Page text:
Businesses not obliged to raise prices when TTEC rates rise

The content originally appeared on: News Americas Now

Black Immigrant Daily News

The content originally appeared on: Trinidad and Tobago Newsday

Proposed electricity rates as suggested by the Regulated Industries Commission (RIC) at a media conference at the Hilton Trinidad, Port of Spain, on Thursday. – ROGER JACOB

THE Fair Trade Commission says it is aware of high prices for goods and services, especially food, faced by customers due to inflation, and knows when electricity rates increase, it will add to the already high cost of living.

In a release, the commission reminded business owners that they are under no obligation to increase the prices of their goods to cater to the increase of electricity rates. Businessmen should bear in mind that prices must be competitive.

In an e-mail correspondence with Newsday, commission head Bevan Narinesingh said, “If the commission has suspicion that there may be a potential breach of the act (the Fair Trading Act), it will launch a formal investigation.

“This may potentially include situations where suppliers or distributors agree among themselves to pass on the extra costs of doing business (whatever the reasons for these extra costs) directly to customers which is prohibited under the act.”

He added that even though the commission has this authority, it is not responsible for determining the cost of goods and services or dictating final prices suppliers can charge.

Under the Fair Trading Act, though, businesses considered anti-competitive could be bound by the courts to pay a maximum penalty of ten per cent of their annual turnover.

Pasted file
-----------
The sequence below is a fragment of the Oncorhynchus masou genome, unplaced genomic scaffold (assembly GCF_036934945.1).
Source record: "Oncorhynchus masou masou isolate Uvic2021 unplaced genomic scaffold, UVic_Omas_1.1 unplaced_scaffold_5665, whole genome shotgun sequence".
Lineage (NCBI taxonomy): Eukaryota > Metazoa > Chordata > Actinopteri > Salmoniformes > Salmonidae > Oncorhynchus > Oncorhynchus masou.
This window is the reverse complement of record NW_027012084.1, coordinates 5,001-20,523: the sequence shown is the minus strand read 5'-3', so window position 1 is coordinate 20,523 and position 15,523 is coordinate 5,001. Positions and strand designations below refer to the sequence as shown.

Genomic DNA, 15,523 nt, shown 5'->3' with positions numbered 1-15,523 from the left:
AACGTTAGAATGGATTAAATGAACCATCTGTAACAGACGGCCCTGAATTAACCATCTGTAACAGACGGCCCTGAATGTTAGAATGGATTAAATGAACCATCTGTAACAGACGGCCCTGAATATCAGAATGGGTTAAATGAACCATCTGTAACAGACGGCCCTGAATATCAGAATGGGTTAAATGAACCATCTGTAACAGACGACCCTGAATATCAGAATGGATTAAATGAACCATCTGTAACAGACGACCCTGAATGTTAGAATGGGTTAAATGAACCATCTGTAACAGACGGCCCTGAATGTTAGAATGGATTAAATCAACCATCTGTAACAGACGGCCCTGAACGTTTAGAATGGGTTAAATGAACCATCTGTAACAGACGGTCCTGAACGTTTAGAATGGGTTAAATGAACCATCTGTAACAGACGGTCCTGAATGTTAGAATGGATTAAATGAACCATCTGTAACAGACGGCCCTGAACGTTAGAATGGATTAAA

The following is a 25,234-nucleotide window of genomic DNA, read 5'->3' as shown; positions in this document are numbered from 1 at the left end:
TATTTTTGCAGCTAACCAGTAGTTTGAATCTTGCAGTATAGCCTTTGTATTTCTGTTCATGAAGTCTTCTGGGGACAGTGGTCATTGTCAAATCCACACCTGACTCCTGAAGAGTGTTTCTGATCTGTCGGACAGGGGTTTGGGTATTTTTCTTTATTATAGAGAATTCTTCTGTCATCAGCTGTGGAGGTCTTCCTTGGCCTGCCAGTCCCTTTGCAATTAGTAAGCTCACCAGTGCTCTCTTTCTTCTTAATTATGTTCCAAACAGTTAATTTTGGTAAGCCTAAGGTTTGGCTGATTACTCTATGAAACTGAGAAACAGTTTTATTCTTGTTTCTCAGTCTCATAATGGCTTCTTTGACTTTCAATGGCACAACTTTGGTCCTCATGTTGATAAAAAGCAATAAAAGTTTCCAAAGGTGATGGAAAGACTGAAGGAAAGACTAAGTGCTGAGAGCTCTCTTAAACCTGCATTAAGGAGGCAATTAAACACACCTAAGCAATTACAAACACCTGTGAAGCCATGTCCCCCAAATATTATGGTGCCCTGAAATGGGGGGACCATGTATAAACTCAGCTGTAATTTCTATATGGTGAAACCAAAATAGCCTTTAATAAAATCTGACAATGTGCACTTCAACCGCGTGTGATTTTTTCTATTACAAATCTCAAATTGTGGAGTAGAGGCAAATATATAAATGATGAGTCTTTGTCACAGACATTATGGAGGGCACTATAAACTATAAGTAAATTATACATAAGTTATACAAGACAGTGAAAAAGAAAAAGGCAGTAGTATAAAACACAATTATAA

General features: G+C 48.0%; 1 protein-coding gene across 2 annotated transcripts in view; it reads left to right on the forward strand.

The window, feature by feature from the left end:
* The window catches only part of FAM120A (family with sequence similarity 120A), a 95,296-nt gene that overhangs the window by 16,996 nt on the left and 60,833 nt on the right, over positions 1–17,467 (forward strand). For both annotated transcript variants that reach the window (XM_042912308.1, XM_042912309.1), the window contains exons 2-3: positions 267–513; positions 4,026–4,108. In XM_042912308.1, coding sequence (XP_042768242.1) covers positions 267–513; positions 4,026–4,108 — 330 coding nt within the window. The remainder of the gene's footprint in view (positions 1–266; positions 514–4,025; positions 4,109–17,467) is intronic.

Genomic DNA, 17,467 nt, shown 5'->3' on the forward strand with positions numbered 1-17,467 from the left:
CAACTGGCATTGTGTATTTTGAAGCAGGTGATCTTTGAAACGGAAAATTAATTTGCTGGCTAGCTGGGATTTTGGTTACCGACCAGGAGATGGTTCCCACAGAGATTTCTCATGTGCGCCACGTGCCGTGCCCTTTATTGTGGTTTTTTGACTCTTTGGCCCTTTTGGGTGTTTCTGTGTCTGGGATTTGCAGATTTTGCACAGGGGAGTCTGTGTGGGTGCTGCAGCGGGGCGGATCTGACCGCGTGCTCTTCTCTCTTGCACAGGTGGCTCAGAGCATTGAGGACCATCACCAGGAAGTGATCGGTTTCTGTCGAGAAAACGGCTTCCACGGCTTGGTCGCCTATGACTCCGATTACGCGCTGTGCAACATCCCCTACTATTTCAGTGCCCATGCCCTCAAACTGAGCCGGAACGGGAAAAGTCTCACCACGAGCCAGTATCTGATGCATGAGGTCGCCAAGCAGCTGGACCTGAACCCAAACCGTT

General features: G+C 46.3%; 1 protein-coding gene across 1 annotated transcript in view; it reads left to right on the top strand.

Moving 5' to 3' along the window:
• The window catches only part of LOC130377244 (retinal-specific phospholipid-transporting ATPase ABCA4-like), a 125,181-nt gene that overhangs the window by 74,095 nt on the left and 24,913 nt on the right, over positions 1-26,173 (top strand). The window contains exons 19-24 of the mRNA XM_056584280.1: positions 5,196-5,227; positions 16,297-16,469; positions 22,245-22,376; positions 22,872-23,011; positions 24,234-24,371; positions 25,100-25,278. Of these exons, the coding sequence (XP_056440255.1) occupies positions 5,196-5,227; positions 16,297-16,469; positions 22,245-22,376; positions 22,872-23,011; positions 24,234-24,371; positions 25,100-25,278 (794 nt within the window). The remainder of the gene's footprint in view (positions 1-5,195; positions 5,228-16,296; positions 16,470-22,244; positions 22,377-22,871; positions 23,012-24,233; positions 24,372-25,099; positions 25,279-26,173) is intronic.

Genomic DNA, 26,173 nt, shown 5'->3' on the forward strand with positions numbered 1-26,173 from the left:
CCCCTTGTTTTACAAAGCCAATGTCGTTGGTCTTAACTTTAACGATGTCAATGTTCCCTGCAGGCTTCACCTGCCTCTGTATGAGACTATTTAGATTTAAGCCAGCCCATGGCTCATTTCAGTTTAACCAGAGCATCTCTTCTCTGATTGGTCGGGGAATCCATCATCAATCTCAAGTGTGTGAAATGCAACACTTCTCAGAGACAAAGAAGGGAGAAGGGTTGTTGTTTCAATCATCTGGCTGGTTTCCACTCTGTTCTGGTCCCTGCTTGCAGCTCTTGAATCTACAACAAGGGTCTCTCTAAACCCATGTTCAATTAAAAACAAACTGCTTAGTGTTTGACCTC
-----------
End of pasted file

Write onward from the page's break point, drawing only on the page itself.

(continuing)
The commission’s release also said, “Accordingly, any anti-competitive agreement or co-ordinated action by enterprises to pass on any increase in utility or other costs to consumers will amount to a violation of the provisions of the Fair Trading Act.

“Businesses must allow fair competition to determine whether or not there will be any increase in the final price.”

Narinesingh said while it’s monitoring the food prices with the help of the Consumer Affairs Division, the commission has reached out to certain entities seeking justifications on their pricing.

“The commission has in the past reached out to manufacturers/distributors/suppliers to ascertain the reason(s) and rationale for price increases with them being asked to provide supporting documentation with the objective being to determine whether these increased prices are the result of anti-competitive practices such as collusion, illegal price-fixing, allocation of market arrangements or abuse of monopoly power all of which are prohibited under the Fair Trading Act.”

He also added that the commission can also “urge suppliers to keep prices as low as possible and has done so in the past.”

He reminded that the commission has an investigatory, enforcement, advocacy and public education role pursuant to its functions under the act.